Have you ever done the group activity where each person writes something they like about you and all the slips of paper are collected so you have an envelope of warm fuzzies to cheer you up when you’re having a bad day?
At its best, it’s a valuable exercise. It makes us think about what we value in each other and share things sometimes left unsaid. All of us need to be reminded of the good qualities others see in us on the days we just can’t see them in ourselves.
But what about when, even with the best intentions, those slips of paper don’t tell a story of been loved and seen?
I don’t know where the envelope is anymore, but I still remember pulling the flap open and shaking the contents across my quilt when I was finally alone in my room. My eyes skimmed hungrily over the pieces of paper, longing to be reassured I was worthy of love.
Isn’t that the question we’re all asking deep down—am I lovable?
My envelope didn’t hold the evidence of deep friendship I hoped for. You’re a nice person. You’re so nice. What I like about you is you are nice. The underlying message of those generic notes seemed to be I don’t know who you are.
Of course, it could be the writers weren’t willing to invest in the activity, choosing easy over meaningful. Perhaps they didn’t have the emotional vocabulary to express what they really meant.
Or maybe there’s a harder truth here. Did their shallow compliments reflect the depth of our connection? Maybe in trying to avoid rejection, I’d hidden my best and worst qualities until only only a nondescript inoffensiveness remained.
Making and keeping close friends has never come easily to me. I’m quick to blame my difficulty meeting people on my introversion, my sense of humor, or my fashion choices.
None of those things are really the problem. I don’t need to become a certain kind of person to experience meaningful relationships. Deep, lasting relationships aren’t what happens when I change myself to please another.
I tend to get it a little backwards. I think a lot of us do. I start to believe the way to be liked and accepted is to look and act and think just like the person I’m trying to get to know. I make assumptions about what people expect from me and spend our time together assessing how well I’m meeting those expectations.
This never quite works out the way I hope it will. Even if I do succeed in gaining their approval, it’s not the real me they like. I haven’t let them see who I am. It’s lonely to spend time with someone who doesn’t really see me, but so often I’m the one hiding.
As I strive for validation I prevent myself from finding what I’m really seeking—connection . Not only can no one see me through my mask, I’m also too busy monitoring my own performance to really get to know anyone else. To make matters worse, in changing myself to try to win approval, I’m telling myself that who I really am isn’t good enough.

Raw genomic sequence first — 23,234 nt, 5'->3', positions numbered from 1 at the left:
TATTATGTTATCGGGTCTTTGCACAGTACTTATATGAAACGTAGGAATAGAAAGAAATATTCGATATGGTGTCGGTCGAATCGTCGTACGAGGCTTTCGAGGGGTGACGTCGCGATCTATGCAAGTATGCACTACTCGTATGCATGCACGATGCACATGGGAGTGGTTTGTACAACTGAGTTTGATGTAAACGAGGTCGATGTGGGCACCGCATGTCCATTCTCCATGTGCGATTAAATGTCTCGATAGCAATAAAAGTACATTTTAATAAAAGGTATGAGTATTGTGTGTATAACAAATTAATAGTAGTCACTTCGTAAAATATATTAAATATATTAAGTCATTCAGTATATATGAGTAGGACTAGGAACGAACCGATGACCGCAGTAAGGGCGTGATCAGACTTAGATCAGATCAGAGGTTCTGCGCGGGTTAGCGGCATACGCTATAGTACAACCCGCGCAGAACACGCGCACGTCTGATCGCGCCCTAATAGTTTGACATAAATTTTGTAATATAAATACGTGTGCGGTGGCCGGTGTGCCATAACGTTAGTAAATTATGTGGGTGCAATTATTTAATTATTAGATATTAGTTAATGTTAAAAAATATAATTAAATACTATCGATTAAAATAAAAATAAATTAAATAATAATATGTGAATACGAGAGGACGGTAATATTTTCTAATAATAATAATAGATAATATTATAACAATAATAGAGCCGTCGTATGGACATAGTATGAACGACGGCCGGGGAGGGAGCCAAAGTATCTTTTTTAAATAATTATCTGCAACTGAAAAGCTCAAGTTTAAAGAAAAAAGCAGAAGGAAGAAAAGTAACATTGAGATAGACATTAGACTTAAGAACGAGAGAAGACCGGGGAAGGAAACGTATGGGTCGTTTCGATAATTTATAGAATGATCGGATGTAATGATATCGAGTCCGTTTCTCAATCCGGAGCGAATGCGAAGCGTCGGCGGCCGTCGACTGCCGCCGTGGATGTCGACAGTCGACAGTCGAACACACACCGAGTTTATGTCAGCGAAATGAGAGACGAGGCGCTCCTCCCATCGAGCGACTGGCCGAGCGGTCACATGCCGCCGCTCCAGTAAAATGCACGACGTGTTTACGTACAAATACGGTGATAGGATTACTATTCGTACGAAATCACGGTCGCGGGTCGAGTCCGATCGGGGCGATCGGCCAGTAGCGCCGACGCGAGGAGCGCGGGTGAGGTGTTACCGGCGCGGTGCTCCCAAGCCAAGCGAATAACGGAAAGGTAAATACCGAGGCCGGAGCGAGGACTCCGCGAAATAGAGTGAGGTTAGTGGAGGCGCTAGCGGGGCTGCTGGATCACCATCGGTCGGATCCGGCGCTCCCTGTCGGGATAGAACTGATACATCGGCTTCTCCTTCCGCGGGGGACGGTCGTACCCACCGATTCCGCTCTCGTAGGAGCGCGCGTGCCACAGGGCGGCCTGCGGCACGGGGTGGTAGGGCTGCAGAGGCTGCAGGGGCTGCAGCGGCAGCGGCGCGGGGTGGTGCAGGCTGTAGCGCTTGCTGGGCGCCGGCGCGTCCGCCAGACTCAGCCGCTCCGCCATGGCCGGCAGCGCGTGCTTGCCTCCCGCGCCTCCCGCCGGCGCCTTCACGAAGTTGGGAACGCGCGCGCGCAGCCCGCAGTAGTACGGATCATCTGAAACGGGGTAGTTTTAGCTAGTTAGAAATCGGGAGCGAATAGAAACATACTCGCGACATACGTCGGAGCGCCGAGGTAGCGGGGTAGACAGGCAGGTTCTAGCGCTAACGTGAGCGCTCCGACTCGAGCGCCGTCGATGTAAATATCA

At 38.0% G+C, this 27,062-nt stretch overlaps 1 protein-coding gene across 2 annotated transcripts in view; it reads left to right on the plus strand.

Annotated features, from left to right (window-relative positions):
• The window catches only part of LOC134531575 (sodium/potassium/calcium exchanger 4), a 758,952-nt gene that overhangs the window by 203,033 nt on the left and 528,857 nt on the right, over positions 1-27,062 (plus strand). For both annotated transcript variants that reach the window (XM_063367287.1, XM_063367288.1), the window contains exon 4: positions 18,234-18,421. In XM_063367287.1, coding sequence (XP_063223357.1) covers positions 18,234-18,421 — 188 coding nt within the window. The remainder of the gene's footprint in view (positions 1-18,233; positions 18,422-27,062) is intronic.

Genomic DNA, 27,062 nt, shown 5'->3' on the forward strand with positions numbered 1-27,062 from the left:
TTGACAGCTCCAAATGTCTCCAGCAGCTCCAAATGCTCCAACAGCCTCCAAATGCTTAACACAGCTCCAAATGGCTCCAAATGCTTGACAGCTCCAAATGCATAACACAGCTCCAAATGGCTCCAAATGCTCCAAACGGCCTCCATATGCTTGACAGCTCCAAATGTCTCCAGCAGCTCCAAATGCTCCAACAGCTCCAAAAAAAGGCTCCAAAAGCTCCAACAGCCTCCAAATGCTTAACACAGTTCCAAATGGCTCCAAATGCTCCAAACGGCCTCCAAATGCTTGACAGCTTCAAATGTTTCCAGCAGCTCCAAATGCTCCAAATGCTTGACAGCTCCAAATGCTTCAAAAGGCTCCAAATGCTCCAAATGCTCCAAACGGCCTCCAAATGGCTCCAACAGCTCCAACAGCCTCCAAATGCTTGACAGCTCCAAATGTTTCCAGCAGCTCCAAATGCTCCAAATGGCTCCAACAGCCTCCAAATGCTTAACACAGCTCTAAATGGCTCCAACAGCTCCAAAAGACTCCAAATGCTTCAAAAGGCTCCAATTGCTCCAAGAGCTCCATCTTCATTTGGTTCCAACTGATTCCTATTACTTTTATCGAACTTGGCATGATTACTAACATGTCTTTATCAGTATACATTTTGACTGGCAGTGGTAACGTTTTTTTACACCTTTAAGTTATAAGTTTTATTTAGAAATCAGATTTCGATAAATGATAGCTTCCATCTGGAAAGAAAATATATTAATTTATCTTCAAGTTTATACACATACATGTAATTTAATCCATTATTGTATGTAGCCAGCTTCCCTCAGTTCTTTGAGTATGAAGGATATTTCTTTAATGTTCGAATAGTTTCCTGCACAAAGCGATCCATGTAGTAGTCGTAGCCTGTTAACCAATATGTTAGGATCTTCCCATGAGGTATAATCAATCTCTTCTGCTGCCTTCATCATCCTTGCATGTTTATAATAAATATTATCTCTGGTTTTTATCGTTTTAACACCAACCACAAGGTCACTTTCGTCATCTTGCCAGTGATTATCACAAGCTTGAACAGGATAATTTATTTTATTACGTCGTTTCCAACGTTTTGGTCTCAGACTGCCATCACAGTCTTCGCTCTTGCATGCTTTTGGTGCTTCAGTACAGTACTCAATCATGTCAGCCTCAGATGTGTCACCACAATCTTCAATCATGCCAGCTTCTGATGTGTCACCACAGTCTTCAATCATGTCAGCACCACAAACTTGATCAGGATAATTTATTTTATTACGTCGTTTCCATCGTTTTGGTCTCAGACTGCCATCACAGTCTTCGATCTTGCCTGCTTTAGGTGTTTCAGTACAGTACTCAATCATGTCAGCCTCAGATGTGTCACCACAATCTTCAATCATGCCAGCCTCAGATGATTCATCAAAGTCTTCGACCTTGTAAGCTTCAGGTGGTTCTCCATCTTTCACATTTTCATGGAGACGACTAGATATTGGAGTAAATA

It’s natural to seek validation. Rejection hurts. Unfortunately, there are no guarantees I won’t be rejected, whether I show up authentically or not.
I’ve told myself that making friends and building relationships is just something other people are good at, not me. Defining myself in this way puts meaningful friendships beyond my reach. It excuses me from trying.
I have to admit, I hungrily skim every article I run across on making friends, hoping for an easy step I’ve overlooked to permanently fix all my relationship struggles. You know what I’ve learned?
Relationships aren’t built through strategies and certainties. They are formed through bravery. Friendships require risk—a willingness to reach out to another person even though I’m afraid. They grow out of sharing true bits of who I am and being curious about the person in front of me.
It takes bravery to talk to someone about what matters to me. What if they think it’s stupid—that I’m stupid? It takes bravery to admit where I am hurting. What if they dismiss me as pathetic, selfish, or weak? It takes bravery to listen to another person without trying to fix or change them. If we’re different, doesn’t it mean one of us is wrong?
Before I can share myself authentically with another person, I have to start learning what’s really me and what’s not. I’m afraid to ask who I am without outside reassurance I’m ok. I don’t want to admit I’m a person still in process. It takes incredible bravery to trust myself and believe I’m worthy of love, even as I know myself to be a mix of qualities I appreciate and things I just really wish weren’t there.
The thing is, I can’t be truly vulnerable and authentic with others while I’m constantly trying to prove to myself and the world I’m worthy of friendship. I can’t experience connection without letting another see who I am. I’m still learning how to be consistently honest with myself about who I am and what I need each day. It’s not easy to share that with another person.
But connection is what I want. Choosing connection over validation means feeling all my fears of rejection and doubts about my likeability and reaching out anyway. It means letting go of looking for the answer to who I’m supposed to be and repeatedly asking the day-by-day, moment-by-moment questions—Who am I? Who are you? Who are we?
I’d love to hear…what are your biggest struggles with making friends? What are your favorite parts of getting to know someone? What questions do you like to ask? What do you wish someone would ask you?